Thursday, July 28, 2011

The Happy Woman

--A True incident that happened in Japan in 1921

Kiyoko was an ordinary housewife staying with her husband in her father-in-law’s house in a small town called Gofu in Japan. They were farmers by profession. One day her husband complained of severe back pain. Kiyoko took him to a doctor who diagnosed the disease as leprosy, which was considered a deadly contagious disease in Japan of the twenties for which no medical cure then existed. Kiyoko was therefore advised to take her husband to the hot springs of Naruko, nearly 700 kms away. It was a belief in those days that
the hot water from the Naruko springs had the miraculous power of curing leprosy. Kiyoko was dumbfounded, but not crestfallen. She informed her father-in-law only about the seriousness of the illness and at once started preparations to take her husband to Naruko. Her father-in-law could not accompany her as he was pretty old and would not have withstood the rigors of such a long journey.

Towards the end of May 1921, Kiyoko started her journey by train with her husband to Naruko and reached it after a few days. She hired a cottage there and stayed there for a couple of months, taking her husband everyday for a bath in the spring. Unfortunately for her, instead of showing signs of improvement, the disease started spreading and patches started appearing all over the body. The immediate neighbors who noticed the patches were scared of the disease, as in those days it was believed that leprosy was contagious. With a view to saving themselves from catching the disease, the neighbors one day threw all her belongings out of her cottage and asked her to get out. With tears flowing from her eyes, Kiyoko decided to return home.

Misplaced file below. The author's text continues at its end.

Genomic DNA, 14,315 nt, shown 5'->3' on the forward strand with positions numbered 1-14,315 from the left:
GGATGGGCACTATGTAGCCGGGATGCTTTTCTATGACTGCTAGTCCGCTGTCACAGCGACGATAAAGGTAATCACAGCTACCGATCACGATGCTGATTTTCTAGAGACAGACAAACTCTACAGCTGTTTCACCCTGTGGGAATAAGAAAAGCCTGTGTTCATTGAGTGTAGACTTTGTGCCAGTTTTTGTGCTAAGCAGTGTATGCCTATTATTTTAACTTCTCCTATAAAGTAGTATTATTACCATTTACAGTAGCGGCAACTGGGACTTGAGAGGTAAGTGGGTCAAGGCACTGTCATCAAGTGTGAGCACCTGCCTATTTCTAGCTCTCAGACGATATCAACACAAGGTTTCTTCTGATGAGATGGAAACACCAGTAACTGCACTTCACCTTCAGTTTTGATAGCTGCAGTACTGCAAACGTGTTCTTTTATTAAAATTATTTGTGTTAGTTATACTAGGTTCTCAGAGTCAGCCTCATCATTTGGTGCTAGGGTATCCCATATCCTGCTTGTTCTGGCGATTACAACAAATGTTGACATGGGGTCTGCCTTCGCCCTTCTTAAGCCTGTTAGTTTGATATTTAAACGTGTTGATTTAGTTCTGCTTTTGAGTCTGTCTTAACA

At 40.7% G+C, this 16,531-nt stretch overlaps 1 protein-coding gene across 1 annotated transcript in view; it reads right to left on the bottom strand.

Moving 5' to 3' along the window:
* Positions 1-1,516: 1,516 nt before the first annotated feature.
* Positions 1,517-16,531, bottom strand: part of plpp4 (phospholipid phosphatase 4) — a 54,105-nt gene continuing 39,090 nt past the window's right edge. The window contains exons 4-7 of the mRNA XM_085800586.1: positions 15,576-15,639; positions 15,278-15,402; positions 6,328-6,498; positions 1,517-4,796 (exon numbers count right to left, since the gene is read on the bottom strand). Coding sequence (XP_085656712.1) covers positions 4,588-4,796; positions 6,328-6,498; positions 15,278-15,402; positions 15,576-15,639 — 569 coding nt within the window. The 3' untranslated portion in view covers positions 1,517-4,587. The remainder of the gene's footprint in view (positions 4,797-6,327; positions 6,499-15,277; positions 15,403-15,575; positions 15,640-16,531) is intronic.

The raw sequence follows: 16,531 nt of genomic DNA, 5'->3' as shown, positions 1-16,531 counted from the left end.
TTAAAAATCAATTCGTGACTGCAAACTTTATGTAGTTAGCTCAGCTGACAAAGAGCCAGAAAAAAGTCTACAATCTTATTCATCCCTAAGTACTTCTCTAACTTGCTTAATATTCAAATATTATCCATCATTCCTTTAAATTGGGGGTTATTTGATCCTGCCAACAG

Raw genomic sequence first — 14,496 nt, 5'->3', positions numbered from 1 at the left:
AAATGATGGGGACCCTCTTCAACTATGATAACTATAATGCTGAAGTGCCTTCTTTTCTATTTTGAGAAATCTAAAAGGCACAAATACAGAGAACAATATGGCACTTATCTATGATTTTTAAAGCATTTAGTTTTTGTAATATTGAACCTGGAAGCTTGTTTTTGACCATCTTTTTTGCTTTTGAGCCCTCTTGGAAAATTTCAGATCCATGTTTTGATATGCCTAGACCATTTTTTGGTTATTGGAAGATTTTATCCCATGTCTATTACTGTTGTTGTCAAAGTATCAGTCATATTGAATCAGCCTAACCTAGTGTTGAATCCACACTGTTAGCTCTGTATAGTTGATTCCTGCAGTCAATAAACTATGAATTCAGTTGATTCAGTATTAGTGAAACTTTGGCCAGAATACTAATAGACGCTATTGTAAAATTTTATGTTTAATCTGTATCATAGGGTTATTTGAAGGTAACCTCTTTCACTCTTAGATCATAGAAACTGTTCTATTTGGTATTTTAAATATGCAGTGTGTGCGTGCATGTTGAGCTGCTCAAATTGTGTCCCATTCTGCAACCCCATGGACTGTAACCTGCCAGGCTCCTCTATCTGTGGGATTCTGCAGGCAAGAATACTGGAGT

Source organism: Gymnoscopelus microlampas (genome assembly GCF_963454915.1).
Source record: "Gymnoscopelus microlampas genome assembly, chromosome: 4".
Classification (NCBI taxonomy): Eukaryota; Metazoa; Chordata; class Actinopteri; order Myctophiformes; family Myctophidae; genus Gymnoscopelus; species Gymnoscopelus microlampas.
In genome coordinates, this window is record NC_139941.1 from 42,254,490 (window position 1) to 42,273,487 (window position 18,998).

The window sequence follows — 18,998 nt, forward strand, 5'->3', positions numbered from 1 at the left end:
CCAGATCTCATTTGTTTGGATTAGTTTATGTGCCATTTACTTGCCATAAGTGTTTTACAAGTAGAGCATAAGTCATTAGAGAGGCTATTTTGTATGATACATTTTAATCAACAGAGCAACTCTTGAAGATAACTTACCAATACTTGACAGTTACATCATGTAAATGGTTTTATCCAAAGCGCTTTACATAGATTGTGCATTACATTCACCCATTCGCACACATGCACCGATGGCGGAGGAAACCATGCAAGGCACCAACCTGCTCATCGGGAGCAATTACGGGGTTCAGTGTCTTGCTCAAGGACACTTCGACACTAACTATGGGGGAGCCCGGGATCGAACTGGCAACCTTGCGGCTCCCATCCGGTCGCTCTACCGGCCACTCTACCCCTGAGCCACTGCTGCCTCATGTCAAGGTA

She went to the railway station, purchased two tickets and entered the compartment. A man, sitting next to them, noticed the leprosy patches on her husband and informed the other passengers about it in a loud voice. The co-passengers persuaded Kiyoko and her husband to vacate the compartment and shift to some other compartment. But in the meanwhile the train started moving. They were then made to get down in the next station. Kiyoko went to the stationmaster and pleaded with him to permit her to resume the journey. The stationmaster was not convinced with her request and quoted railway rules, which prevented travel in train by passengers suffering from the terrible disease of leprosy. Kiyoko even pleaded with him that she was prepared to travel in goods train. Even this was refused and the stationmaster told her “ Instead of worrying about your own self, think of others!” Momentarily Kiyoko became sad but soon it occurred to her “ Yes, I should think of others. All right. I shall myself take my husband home”.

The heroic lady then purchased an old cycle rickshaw and a few blankets. Seating her husband in the rickshaw and covering him with blankets, she began cycling and started to return through a terrible mountain terrain in biting cold. On the way, as no motel or inn was prepared to take them in, she managed to rest on the roadside or stay in a dilapidated house for the night rest. On an average, she could cover about 10-12 kms per day, braving biting winds and heavy snowfall en-route. Finally she reached home by the end of 1922, more dead than alive